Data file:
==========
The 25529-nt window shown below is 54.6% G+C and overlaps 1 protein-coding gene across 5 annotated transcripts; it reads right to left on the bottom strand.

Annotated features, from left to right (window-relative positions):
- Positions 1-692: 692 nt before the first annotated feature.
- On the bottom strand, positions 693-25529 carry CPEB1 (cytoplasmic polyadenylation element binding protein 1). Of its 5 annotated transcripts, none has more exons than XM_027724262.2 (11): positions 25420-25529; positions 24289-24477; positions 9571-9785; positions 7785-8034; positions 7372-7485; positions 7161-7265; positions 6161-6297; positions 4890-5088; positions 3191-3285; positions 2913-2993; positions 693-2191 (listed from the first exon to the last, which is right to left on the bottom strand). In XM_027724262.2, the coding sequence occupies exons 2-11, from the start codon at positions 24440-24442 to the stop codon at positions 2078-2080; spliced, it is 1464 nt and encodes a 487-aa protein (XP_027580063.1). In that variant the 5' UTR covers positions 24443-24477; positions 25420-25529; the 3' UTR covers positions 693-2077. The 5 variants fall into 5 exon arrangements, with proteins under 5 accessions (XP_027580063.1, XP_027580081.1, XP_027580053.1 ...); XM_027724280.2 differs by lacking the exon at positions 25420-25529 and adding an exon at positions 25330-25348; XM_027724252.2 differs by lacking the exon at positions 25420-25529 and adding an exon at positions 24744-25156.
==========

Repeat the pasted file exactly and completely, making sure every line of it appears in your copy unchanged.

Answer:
The 25529-nt window shown below is 54.6% G+C and overlaps 1 protein-coding gene across 5 annotated transcripts; it reads right to left on the bottom strand.

Annotated features, from left to right (window-relative positions):
- Positions 1-692: 692 nt before the first annotated feature.
- On the bottom strand, positions 693-25529 carry CPEB1 (cytoplasmic polyadenylation element binding protein 1). Of its 5 annotated transcripts, none has more exons than XM_027724262.2 (11): positions 25420-25529; positions 24289-24477; positions 9571-9785; positions 7785-8034; positions 7372-7485; positions 7161-7265; positions 6161-6297; positions 4890-5088; positions 3191-3285; positions 2913-2993; positions 693-2191 (listed from the first exon to the last, which is right to left on the bottom strand). In XM_027724262.2, the coding sequence occupies exons 2-11, from the start codon at positions 24440-24442 to the stop codon at positions 2078-2080; spliced, it is 1464 nt and encodes a 487-aa protein (XP_027580063.1). In that variant the 5' UTR covers positions 24443-24477; positions 25420-25529; the 3' UTR covers positions 693-2077. The 5 variants fall into 5 exon arrangements, with proteins under 5 accessions (XP_027580063.1, XP_027580081.1, XP_027580053.1 ...); XM_027724280.2 differs by lacking the exon at positions 25420-25529 and adding an exon at positions 25330-25348; XM_027724252.2 differs by lacking the exon at positions 25420-25529 and adding an exon at positions 24744-25156.